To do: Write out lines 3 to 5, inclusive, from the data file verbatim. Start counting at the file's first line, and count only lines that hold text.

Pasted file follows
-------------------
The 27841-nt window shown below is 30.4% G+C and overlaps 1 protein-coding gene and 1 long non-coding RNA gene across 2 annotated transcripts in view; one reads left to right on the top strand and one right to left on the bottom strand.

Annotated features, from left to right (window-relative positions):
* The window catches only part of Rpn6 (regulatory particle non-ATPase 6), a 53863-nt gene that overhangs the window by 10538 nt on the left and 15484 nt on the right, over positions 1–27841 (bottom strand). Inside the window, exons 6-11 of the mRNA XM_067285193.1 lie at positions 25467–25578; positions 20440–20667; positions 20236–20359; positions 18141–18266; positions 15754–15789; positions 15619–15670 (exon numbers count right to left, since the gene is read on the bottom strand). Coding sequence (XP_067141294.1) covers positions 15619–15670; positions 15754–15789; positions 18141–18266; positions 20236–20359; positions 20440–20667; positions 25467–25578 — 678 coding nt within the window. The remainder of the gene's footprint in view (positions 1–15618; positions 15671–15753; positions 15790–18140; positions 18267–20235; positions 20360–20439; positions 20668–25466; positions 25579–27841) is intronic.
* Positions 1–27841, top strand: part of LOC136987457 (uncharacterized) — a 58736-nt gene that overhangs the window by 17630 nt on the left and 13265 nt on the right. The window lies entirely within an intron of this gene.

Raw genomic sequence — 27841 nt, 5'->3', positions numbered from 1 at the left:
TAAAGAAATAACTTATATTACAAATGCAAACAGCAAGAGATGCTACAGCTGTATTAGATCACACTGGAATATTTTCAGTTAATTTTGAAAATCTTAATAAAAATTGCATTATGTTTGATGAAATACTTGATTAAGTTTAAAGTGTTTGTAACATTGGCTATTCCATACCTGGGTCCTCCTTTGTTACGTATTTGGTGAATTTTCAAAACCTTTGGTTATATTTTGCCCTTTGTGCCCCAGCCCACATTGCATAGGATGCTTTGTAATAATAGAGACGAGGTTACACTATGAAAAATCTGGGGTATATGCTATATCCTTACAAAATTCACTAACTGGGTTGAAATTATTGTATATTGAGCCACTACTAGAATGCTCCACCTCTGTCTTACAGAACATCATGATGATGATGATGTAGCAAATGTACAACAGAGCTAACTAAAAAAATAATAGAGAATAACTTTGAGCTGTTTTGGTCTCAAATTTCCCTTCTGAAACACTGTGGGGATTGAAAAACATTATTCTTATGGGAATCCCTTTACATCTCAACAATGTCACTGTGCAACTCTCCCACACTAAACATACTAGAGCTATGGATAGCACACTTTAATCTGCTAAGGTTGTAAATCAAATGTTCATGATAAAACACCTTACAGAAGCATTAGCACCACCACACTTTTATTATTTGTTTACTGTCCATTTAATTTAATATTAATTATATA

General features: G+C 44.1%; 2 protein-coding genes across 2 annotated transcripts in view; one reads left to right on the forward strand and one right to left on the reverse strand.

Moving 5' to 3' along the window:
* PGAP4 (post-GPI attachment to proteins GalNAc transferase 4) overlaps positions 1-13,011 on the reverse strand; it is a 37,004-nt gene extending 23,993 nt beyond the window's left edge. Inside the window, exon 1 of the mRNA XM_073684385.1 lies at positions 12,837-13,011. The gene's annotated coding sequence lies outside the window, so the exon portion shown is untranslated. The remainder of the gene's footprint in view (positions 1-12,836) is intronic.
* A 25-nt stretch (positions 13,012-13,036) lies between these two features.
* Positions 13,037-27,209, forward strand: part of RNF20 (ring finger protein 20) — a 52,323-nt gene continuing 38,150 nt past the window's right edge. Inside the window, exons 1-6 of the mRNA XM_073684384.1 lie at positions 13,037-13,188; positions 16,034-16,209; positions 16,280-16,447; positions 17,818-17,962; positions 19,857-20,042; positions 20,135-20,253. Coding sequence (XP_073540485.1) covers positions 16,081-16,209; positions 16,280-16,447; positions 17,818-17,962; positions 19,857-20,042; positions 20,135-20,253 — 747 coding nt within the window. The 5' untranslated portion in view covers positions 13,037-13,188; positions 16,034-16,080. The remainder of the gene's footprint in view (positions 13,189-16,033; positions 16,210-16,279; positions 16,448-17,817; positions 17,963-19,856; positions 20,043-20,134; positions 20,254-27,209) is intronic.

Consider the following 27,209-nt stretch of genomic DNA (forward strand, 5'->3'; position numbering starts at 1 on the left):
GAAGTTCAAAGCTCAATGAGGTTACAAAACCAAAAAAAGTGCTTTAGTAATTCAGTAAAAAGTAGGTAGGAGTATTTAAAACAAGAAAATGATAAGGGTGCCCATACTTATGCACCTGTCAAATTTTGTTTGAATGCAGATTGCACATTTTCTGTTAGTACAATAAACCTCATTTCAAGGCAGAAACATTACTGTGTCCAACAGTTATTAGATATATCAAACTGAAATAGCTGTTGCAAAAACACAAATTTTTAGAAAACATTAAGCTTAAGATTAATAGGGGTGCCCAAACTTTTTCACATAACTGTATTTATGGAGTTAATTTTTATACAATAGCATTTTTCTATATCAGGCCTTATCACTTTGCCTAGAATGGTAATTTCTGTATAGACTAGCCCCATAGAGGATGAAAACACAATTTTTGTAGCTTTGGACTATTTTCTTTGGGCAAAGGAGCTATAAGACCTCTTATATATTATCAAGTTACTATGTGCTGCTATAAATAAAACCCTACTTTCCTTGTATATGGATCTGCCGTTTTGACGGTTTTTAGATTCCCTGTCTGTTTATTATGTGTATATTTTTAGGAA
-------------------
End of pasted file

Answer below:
* The window catches only part of Rpn6 (regulatory particle non-ATPase 6), a 53863-nt gene that overhangs the window by 10538 nt on the left and 15484 nt on the right, over positions 1–27841 (bottom strand). Inside the window, exons 6-11 of the mRNA XM_067285193.1 lie at positions 25467–25578; positions 20440–20667; positions 20236–20359; positions 18141–18266; positions 15754–15789; positions 15619–15670 (exon numbers count right to left, since the gene is read on the bottom strand). Coding sequence (XP_067141294.1) covers positions 15619–15670; positions 15754–15789; positions 18141–18266; positions 20236–20359; positions 20440–20667; positions 25467–25578 — 678 coding nt within the window. The remainder of the gene's footprint in view (positions 1–15618; positions 15671–15753; positions 15790–18140; positions 18267–20235; positions 20360–20439; positions 20668–25466; positions 25579–27841) is intronic.
* Positions 1–27841, top strand: part of LOC136987457 (uncharacterized) — a 58736-nt gene that overhangs the window by 17630 nt on the left and 13265 nt on the right. The window lies entirely within an intron of this gene.

Raw genomic sequence — 27841 nt, 5'->3', positions numbered from 1 at the left: